Friday, 12 January 2018

Italian Horror and Gialli

To see in the New Year I've been watching a selection of Italian horror and 'giallo' films - the latter graphically violent films from the early 1970s - the genre name originating from the yellow covers of the crime novels by which they were influenced.  Interestingly, from my point of view, I couldn't help noticing that they many of them shared the theme of a mural which held an important clue to the plot of the film.

One of the best was Lisa and the Devil directed by Mario Bava (I've seen a number of his films this year, including the seminal Black Sunday available in a Blu Ray release with I Vampyri, the first Italian post-war horror - the genre had been banned under Mussolini).  Elke Sommer plays a tourist on a tour of Toledo who gets separated from her group in the narrow canyon-like streets of the medieval town and enters a dreamscape of murder orchestrated by the Devil, played with relish by Telly Savalas (Sommer's character had seen his image previously in a local mural). Trivia fans may care to note that he sucks a lollipop throughout the film, but this is prior to its iconic appearance in Kojak; apparently he and Bava came up with the idea and he later added it as an essential prop to his television portrayal of the New York cop that secured him worldwide fame.  Another point of personal interest is that Bava was keen on the old secret tunnel, especially one that leads to a large ornate fireplace. Beautifully filmed and dripping in atmosphere, Lisa and the Devil is an oneiric, almost surreal experience but was not a financial success.

Producer Alfredo Leone had invested a lot of money and decided that he didn't want to lose it and so recalled Elke Sommer and filmed new sequences for which the old film would provide flashbacks.  Cashing in (literally) on the recent massive success and notoriety of William Friedken's The Exorcist, this remodelled movie was entitled House of Exorcism and on the recent Blu Ray release you have the opportunity to view it together with Lisa and the Devil.  I found it a nonsensical desecration of a beautiful film - Bava's name does not appear as the director - I watched it while listening to Leone's commentary - he still thinks he did a good job.  It's nevertheless worth watching, as some scenes from Lisa and the Devil are more graphic and sexually explicit and had obviously been cut from the original film.

I've now also seen Bava's 1966 Operazione Paura (cornily retitled in English Kill, Baby ... Kill), generally reckoned to be his best and I think I preferred it a little over Lisa and the Devil.  It's a great film, again beautifully photographed, with a real dreamlike quality and surreal scenes such as the hero endlessly running on a loop through the same room until he catches up with himself.  The sinister young girl at the centre of the mystery was actually played by a boy (how useful these DVD extras are) in a blond wig, an early example of the 'creepy/killer kid' found in many later horror films.  Coincidentally, the camp boyfriend of one of the central characters in Profondo Rosso was played by a young woman.  The simple but highly effective use of a bouncing ball to signal her presence was used by a number of subsequent filmmakers (including Fellini) as one of the extra films on the Blu Ray demonstrates, although they left out the one that sticks most clearly in my mind - a scene in Marathon Man, where a ball bounces menacingly down a dark arcade.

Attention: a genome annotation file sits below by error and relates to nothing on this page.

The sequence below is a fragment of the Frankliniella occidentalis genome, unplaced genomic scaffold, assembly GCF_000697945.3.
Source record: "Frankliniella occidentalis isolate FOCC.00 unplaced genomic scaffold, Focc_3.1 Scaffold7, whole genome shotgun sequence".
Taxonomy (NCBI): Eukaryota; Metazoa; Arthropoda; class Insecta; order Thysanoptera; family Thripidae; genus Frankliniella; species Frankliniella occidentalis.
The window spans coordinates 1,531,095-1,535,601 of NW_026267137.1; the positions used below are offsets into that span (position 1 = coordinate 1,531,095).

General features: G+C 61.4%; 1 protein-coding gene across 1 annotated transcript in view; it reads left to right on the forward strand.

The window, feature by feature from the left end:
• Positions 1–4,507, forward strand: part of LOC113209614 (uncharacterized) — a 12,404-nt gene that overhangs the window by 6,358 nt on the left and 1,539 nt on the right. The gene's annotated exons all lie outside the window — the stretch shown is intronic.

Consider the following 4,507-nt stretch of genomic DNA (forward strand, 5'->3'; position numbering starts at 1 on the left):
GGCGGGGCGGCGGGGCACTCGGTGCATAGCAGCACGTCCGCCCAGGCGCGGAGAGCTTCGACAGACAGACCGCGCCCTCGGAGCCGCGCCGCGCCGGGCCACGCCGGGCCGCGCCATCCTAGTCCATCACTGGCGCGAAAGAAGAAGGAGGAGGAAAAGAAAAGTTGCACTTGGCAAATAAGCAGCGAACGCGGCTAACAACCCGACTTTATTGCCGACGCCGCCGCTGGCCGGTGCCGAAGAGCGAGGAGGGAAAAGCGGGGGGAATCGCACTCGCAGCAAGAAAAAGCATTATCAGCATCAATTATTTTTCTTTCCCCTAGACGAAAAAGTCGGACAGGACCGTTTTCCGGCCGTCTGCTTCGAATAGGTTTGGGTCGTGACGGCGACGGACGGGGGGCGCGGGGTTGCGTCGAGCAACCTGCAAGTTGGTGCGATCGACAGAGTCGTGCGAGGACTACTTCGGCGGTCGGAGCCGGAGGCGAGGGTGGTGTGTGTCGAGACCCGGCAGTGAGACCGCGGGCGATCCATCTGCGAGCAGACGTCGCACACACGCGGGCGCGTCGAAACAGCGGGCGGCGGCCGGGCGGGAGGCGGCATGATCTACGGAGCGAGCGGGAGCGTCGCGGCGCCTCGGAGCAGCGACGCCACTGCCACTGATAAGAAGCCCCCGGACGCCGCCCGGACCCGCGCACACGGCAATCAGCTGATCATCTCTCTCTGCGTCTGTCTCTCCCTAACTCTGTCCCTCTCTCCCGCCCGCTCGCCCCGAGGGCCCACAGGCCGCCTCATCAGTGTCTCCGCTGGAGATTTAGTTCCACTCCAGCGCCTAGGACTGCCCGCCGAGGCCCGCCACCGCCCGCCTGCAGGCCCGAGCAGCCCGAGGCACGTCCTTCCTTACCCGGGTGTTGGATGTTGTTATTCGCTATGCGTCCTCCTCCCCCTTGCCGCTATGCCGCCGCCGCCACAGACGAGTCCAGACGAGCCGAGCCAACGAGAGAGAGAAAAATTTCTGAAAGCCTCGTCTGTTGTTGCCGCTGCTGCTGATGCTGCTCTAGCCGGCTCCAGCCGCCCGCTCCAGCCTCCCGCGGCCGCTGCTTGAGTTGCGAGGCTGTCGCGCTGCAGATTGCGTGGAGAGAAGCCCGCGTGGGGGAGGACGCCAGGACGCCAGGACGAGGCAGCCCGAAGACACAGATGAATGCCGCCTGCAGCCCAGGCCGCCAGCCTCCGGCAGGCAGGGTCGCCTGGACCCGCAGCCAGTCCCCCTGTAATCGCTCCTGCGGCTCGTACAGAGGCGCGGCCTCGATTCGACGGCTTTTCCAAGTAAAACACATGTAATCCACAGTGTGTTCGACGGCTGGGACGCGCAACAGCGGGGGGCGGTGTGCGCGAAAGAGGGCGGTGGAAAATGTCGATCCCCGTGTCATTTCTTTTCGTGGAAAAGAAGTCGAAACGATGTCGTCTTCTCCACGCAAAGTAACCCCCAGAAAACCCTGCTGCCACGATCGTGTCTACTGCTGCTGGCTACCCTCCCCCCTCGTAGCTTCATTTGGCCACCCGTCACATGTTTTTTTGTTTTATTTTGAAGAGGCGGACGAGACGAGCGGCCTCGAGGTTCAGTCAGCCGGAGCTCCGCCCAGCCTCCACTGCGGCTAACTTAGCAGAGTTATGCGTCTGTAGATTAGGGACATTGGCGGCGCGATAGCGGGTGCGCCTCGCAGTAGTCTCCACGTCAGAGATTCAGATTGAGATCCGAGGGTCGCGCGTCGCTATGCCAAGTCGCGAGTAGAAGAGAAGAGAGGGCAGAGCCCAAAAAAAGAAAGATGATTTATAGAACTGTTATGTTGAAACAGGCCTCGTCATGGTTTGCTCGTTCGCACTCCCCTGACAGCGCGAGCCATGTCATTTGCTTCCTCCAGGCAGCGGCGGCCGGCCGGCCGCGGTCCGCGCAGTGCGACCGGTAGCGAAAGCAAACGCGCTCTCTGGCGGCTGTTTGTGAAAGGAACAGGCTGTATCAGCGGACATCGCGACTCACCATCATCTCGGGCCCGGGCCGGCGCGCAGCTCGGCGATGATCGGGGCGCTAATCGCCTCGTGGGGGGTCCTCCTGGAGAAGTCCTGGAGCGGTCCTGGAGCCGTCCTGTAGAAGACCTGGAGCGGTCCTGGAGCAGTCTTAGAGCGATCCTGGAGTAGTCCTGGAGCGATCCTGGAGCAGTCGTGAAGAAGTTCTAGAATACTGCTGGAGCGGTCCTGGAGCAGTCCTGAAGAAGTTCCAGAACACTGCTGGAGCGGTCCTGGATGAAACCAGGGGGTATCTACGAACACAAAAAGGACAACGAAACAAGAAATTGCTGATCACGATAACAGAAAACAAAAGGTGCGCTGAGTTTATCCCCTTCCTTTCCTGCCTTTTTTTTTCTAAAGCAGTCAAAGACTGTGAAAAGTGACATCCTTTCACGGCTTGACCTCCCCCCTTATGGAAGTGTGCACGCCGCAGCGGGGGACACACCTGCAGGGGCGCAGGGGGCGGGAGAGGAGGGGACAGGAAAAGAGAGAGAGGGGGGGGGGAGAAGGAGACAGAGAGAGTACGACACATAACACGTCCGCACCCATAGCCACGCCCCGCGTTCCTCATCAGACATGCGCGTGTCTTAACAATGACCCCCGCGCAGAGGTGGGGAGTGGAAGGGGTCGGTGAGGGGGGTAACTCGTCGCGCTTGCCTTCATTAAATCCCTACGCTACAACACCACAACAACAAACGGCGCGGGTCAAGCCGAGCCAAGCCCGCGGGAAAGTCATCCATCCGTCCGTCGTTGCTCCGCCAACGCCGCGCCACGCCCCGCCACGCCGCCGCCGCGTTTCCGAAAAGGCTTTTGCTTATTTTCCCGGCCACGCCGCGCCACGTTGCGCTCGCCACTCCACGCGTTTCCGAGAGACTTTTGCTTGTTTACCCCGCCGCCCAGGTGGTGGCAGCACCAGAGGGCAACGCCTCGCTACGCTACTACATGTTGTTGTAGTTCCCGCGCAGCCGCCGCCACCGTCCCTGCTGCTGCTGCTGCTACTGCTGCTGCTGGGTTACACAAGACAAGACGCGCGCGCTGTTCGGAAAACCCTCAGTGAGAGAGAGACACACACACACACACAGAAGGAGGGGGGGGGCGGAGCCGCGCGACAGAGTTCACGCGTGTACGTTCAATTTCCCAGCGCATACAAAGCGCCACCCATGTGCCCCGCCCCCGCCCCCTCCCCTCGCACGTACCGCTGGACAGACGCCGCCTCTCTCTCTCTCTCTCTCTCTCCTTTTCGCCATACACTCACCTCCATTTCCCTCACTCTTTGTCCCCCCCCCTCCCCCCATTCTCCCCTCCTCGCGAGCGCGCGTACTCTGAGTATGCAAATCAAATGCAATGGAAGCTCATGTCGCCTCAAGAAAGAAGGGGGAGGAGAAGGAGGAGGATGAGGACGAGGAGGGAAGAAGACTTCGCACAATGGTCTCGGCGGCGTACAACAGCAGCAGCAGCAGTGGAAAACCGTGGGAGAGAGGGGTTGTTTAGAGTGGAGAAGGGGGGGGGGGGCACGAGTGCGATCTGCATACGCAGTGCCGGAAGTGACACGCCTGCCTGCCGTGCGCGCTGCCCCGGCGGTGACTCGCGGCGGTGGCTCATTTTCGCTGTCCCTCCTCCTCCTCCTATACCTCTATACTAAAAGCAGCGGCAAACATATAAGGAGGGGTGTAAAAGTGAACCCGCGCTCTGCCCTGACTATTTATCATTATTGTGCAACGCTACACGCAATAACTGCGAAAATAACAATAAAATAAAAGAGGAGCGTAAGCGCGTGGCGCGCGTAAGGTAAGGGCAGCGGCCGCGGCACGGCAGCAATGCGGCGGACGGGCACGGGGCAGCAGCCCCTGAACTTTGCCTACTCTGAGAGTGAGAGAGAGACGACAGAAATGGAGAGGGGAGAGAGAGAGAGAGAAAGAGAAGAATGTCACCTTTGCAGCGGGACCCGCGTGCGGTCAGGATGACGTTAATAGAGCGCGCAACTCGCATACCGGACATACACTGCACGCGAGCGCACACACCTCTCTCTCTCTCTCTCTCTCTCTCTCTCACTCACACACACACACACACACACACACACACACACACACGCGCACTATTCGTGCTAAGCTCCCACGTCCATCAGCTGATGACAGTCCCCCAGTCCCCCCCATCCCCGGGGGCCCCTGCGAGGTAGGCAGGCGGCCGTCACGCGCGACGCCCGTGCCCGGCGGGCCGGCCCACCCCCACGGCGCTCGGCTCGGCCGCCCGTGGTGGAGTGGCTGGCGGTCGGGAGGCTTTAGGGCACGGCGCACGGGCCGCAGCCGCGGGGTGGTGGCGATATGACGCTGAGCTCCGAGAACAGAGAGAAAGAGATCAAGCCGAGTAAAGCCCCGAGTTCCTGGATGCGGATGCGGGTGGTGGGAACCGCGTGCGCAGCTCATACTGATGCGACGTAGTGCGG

Another giallo, The House with Laughing Windows had a great sense of atmosphere which builds up as a restorer uncovers more than he intended to when working on a mural of the martyrdom of St Sebastian in the local church of an isolated Italian town.  Follow the link to an absorbing online essay on the iconography of St Sebastian, whose arrow-ridden body is ubiquitous in Italian churches and galleries - while in Genoa a few years ago I saw an exhibition solely devoted to Guido Reni's depiction of the martyred saint.

Profondo Rosso, which I also saw, was filmed in Turin and I remember walking along the magnificent arcades that feature heavily in the film and standing by the large reclining river statue that is the central focus of a beautifully framed scene.  The location is the Piazza CLN, built during the Fascist period, see here.  The scenes here also clearly reference Edward Hopper's famous painting Nighthawks.  The Blu Ray release has a very absorbing film studies essay on Profondo Rosso and other Argento gialli such as The Bird With Crystal Plumage.  Obviously the incidental music provided by Italian prog rockers Goblin contributes greatly to the film.

 Incidentally, I also watched the recent Blu Ray release of Friedkin's Sorcerer.  Brilliantly filmed with some memorable moments - the lunar landscape at the end of the journey for example and the laborious progress of a truck laden with nitro glycerine over a rickety bridge.  But it took a long time to get to the central story - the introductions of the four major male characters were fascinating but could have made separate films in themselves.   Crucially, I didn't actually find it that tense - I recall seeing Wages of Fear (on which it's based) on television decades ago as a boy and feeling really tense, which I didn't with this film.   The score by Tangerine Dream is recommended. The DVD has an interview with an entertaining Friedkin by Nicolas Winding Refn which is definitely worth seeing - Friedkin emphasises that films are dreams, a point brilliantly demonstrated by Mario Bava.

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